Industry pundits, the electronics blogosphere and video enthusiasts everywhere can celebrate: Blu-ray and HD DVD have not only decided to call a truce to the high-def DVD format war, but the backers of each are apparently joining forces in an endeavor tentatively called “Blu-DVD” disc.
Details of this landmark announcement will become clearer when the two sides hold a joint news conference that has been scheduled for tomorrow morning, but the brief press release referred to a “100-GB super disc format in the works with a scheduled release in time for the 2007 holiday season.”
“Consumers are becoming frustrated with choosing between one format whose name left them scratching their heads wondering what it means, and why it couldn’t correctly spell a basic color, and another format whose name is just obviously better associated with high-definition DVD,” said Blu-ray Disc Promotional Group chairperson Richmond Speighder in the press release. “We keep hearing ‘HD DVD’ and thinking, well, that abbreviation pretty much sums it up—why the heck didn’t we think of that first? People don’t know a blue laser from a blue M&M.”
The press release quoted a seemingly satisfied HD DVD Association director George Townhoia, who added, “We knew our name made a little more sense, but because somehow Blu-ray was able to fit, like, twice as much data onto their product than we could using essentially the same technology, we thought a compromise between the two sides would benefit both as well as the consumer. Plus, we were all just so dang fed up with hearing about this so-called ‘format war.’”
One drawback of the new technology at first glance would appear to be the standard $49.99 MSRP for the Blu-DVD discs, but the press release assures, “When the consumer purchases the complete third season of ‘Grey’s Anatomy’ and it all fits on one disc rather than four, he will appreciate the considerable shelf space being saved as well as seeing Ellen Pompeo and Patrick Dempsey in true 1080p.”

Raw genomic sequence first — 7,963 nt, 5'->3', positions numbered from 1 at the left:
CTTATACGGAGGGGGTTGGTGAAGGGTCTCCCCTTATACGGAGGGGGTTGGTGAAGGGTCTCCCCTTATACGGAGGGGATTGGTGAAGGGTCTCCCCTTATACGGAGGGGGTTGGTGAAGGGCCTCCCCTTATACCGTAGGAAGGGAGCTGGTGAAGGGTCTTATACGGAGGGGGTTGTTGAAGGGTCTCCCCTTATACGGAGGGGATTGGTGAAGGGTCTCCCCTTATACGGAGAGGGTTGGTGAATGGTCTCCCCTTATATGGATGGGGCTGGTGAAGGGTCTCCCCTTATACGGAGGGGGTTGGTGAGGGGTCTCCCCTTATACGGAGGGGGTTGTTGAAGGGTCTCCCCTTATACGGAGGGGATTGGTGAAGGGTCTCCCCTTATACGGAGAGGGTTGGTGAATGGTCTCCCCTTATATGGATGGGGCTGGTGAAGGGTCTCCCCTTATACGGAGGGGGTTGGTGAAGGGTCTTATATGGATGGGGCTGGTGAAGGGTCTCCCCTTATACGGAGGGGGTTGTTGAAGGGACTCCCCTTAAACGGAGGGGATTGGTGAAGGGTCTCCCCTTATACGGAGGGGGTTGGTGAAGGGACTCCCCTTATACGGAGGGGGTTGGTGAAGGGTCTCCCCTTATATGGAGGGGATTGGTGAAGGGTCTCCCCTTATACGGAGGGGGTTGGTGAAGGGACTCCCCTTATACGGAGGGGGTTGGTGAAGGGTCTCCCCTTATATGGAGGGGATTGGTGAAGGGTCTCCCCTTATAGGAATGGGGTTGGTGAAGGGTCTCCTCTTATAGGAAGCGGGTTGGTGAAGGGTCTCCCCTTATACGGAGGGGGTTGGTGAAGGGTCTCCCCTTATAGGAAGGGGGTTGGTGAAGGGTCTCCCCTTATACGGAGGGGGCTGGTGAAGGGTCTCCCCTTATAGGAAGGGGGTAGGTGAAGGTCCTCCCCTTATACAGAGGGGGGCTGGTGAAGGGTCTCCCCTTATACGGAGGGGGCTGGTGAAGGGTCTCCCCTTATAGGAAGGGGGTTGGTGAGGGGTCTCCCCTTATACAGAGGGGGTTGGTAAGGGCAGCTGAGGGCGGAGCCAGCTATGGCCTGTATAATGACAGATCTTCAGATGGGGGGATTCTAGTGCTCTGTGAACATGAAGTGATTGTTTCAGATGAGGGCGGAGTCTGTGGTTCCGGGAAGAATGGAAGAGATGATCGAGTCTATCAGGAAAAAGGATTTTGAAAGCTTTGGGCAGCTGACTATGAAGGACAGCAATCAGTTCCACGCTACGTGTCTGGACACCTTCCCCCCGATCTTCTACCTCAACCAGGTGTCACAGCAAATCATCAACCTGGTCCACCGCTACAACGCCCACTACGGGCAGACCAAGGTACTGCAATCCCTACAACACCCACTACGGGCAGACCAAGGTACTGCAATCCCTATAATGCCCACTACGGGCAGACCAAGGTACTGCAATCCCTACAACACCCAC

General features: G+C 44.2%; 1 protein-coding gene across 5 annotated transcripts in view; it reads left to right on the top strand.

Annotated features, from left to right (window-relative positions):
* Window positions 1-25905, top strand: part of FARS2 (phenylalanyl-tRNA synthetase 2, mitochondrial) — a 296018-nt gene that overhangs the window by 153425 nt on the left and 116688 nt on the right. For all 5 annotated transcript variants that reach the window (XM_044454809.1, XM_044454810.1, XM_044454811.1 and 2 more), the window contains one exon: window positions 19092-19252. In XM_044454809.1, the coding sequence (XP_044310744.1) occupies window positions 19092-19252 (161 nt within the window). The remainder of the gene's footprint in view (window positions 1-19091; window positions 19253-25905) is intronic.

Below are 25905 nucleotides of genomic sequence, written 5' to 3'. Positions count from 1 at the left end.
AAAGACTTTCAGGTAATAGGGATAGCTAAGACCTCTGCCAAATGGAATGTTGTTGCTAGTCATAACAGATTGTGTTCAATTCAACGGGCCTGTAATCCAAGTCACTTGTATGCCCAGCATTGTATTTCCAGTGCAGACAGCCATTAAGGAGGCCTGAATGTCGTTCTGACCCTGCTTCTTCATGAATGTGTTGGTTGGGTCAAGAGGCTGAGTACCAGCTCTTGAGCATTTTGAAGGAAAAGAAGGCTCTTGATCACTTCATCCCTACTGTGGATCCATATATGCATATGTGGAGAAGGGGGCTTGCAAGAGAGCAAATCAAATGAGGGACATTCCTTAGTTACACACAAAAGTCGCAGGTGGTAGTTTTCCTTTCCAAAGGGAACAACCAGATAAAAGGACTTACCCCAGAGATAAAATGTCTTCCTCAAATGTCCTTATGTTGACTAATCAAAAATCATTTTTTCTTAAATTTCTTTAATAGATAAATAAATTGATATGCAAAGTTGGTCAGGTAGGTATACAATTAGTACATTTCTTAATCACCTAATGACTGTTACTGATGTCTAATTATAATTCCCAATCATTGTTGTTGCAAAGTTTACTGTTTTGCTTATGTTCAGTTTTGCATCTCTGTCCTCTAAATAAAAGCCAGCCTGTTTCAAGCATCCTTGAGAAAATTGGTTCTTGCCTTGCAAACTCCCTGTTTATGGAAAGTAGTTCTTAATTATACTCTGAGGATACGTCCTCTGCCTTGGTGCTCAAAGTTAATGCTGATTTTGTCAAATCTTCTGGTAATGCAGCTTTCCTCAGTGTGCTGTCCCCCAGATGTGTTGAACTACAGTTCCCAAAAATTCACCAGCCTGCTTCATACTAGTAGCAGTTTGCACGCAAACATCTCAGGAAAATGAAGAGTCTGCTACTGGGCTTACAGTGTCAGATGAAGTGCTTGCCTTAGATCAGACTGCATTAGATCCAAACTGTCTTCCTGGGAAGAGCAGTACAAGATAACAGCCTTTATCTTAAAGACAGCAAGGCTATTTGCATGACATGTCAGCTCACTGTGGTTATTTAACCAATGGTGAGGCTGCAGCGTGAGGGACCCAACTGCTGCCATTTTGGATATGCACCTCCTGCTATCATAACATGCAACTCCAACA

And do not fret about playback of your current collections, the press release continues, “The new universal Blu-DVD player will support all current audio and video formats and codecs, as well as a few whose time has long since passed, as we are looking to attract audiences both young and old to this all-encompassing format.” The universal player is scheduled to be backwards compatible with Blu-ray, HD DVD, DVD, CD, DVD-Audio, SACD, Minidisc, Laserdisc, DAT, VHS, S-VHS, Betamax, Cassette, Eight-track, Reel-to-reel, Vinyl and Gramophone. The powerful tuner included can also receive HD Radio, XM, Sirius, AM, FM, VHF, UHF and CB radio signals.
Of course, the biggest question on consumers’ minds will be regarding the content library. No worries there, assures the Blu-DVD format announcement, which offered a preliminary movie and television title listing headed by “The Ultimate Matrix Trilogy Collection Special Edition,” “The Arnold Schwarzenegger, Sylvester Stallone, Steven Segal, Chuck Norris, Charles Bronson Action Heroes Box Set,” “Teletubbies—the Complete First 10 Seasons,” and “Gunsmoke, the Complete 20 Seasons” to name a few.
Speighder and Townhoia admitted in the press release that it was odd to make such an industry-shaking announcement on a Sunday rather than a weekday, but noted that journalists and consumers would look past that fact today, since, “after all, it is April Fools’ Day!”
Follow Electronic House